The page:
Two roads diverged in a yellow wood,
And sorry I could not travel both
And be one traveller, long I stood
And looked down one as far as I could To where it bent in the undergrowth;
Then took the other, as just as fair,
And having perhaps the better claim Because it was grassy and wanted wear, Though as for that the passing there Had worn them really about the same,
And both that morning equally lay
In leaves no step had trodden black. Oh, I marked the first for another day! Yet knowing how way leads on to way
I doubted if I should ever come back.
I shall be telling this with a sigh Somewhere ages and ages hence:
Two roads diverged in a wood, and I,
I took the one less travelled by,
And that has made all the difference.
How often have you faced a similar dilemma in your life?
Whatever choice you make will have consequences and will change your life and perhaps the life of others as well. Choosing between what our conscience tells us is right or wrong is easy but choosing which path to follow when either path is equally good is incredibly difficult. One can often be overwhelmed by indecision by the fear of making a poor choice.
When the choice is between two sides of the same right the choice is almost impossible. Sometimes you will need to ask for an objective view by a detached observer to help you in your choice. Solomon obviously realised this:
“O Lord my God, you have made your servant king in place of my father David, although I am only a little child; I do not know how to go out or come in..... Give your servant, therefore, an
understanding mind to govern your people, able to discern between good and evil..”
and sensibly knew to ask God to grant him wisdom in his decision making. Wisdom is perhaps the greatest gift from God, far more valuable than riches or power:
“It pleased the Lord that Solomon had asked this. God said to him, ‘Because you have asked this, and have not asked for yourself long life or riches, or for the life of your enemies, but have asked for yourself understanding to discern what is right.... In deed I give you a wise and discerning mind..”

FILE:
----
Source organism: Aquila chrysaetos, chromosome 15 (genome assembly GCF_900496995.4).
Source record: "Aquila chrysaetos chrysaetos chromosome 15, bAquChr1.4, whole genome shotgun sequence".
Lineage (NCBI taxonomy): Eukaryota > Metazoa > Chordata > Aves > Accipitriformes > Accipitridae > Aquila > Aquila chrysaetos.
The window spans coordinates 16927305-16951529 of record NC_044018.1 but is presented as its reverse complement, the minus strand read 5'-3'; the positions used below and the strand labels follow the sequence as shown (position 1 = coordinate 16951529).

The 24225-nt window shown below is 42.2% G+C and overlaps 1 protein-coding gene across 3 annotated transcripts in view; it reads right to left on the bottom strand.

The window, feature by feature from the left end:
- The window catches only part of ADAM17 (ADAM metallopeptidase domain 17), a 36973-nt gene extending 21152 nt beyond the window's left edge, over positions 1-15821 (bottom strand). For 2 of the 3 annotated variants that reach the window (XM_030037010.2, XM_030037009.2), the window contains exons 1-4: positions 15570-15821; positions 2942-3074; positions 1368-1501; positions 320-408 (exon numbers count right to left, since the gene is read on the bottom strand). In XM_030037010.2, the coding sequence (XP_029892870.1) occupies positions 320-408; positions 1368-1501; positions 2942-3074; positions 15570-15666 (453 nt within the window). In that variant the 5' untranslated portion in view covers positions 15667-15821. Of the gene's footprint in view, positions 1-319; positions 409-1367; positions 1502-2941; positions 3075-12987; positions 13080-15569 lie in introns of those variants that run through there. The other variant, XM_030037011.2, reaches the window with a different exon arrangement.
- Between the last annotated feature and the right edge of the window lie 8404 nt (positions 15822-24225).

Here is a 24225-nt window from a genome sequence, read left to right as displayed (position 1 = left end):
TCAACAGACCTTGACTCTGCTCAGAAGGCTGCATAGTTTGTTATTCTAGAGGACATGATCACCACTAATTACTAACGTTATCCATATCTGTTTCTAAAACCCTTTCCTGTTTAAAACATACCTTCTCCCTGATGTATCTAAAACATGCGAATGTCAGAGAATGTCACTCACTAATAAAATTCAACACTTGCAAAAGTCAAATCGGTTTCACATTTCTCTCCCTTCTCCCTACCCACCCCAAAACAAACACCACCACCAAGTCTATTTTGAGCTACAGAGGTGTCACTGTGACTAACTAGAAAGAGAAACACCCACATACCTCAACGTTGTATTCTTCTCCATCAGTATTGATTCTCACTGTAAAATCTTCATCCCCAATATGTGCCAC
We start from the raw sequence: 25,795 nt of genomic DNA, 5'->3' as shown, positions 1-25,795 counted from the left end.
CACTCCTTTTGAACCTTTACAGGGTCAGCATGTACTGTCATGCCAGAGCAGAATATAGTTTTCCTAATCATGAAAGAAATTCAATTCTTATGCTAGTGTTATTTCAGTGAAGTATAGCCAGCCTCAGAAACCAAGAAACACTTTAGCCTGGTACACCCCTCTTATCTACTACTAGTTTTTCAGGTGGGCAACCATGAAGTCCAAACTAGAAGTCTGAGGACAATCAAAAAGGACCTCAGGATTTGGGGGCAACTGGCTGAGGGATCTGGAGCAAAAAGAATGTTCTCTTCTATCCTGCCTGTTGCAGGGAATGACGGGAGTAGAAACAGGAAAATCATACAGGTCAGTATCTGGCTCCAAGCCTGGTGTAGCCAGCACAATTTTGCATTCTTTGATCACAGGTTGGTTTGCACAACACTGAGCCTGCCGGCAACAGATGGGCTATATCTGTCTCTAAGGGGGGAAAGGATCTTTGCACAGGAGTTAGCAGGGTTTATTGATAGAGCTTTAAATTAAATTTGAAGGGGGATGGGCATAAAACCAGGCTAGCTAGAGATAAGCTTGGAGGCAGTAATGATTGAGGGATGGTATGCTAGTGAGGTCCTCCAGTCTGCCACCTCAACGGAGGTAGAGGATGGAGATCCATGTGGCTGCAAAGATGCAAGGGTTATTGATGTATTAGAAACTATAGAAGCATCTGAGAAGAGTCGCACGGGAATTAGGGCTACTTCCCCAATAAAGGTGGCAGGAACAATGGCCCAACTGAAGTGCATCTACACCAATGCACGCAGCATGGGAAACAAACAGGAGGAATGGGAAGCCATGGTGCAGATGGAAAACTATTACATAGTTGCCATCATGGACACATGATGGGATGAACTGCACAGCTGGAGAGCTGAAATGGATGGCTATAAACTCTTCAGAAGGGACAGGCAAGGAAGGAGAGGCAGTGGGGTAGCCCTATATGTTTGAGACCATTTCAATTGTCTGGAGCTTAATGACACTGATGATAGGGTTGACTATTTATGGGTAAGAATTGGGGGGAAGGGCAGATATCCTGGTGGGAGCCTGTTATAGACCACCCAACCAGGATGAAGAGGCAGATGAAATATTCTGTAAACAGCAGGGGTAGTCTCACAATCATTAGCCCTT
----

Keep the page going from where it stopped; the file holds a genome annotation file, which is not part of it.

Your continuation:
I have never wanted to belong to a church that dictates to me what to believe, what to say, how to vote or whatever. This desire for independence is the thing that has kept me as an Episcopalian and any suggestion of being dictated to fills me with abject horror.
I respect the views of those whose interpretation of scripture and the traditions of the church are different to mine. Their faith may tell them that X is X and I believe they have the right to hold those views. I may not agree with them because for me X could perhaps be interpreted as Y or Z depending on the circumstance, context and theological understanding. It is the interpretation of Scripture that leads to debate and sometimes sadly conflict but it can also lead to wonderful conversations and God given insights.
Scripture, for me, contains the essence of God written in human language codes which are in themselves inadequate vehicles to explain God and God’s ways and thus therefore need to be interpreted through the guidance of the Holy Spirit. For others Scripture should not nor cannot be interpreted. To say this or even to adopt this stance is in fact a choice not to interpret Scripture.
It is this dilemma of ‘interpretation’ that takes me back to the beginning of this homily and Solomon’s request of God to grant him:
“ an understanding mind, able to discern between good and evil.”
All of us need to pray for discretion and discernment and that these gifts will be poured by God upon all of us today. We all need to be able to think clearly and logically in these days as we come out of lockdown. We all need to be blessed by the Spirit with wisdom as to how we can move forward and to re-build our society in ways that will ensure each individual's dignity and worth.
Pray to God for discernment of his will for us in these coming days, months and years that we will always be able to tread the right path.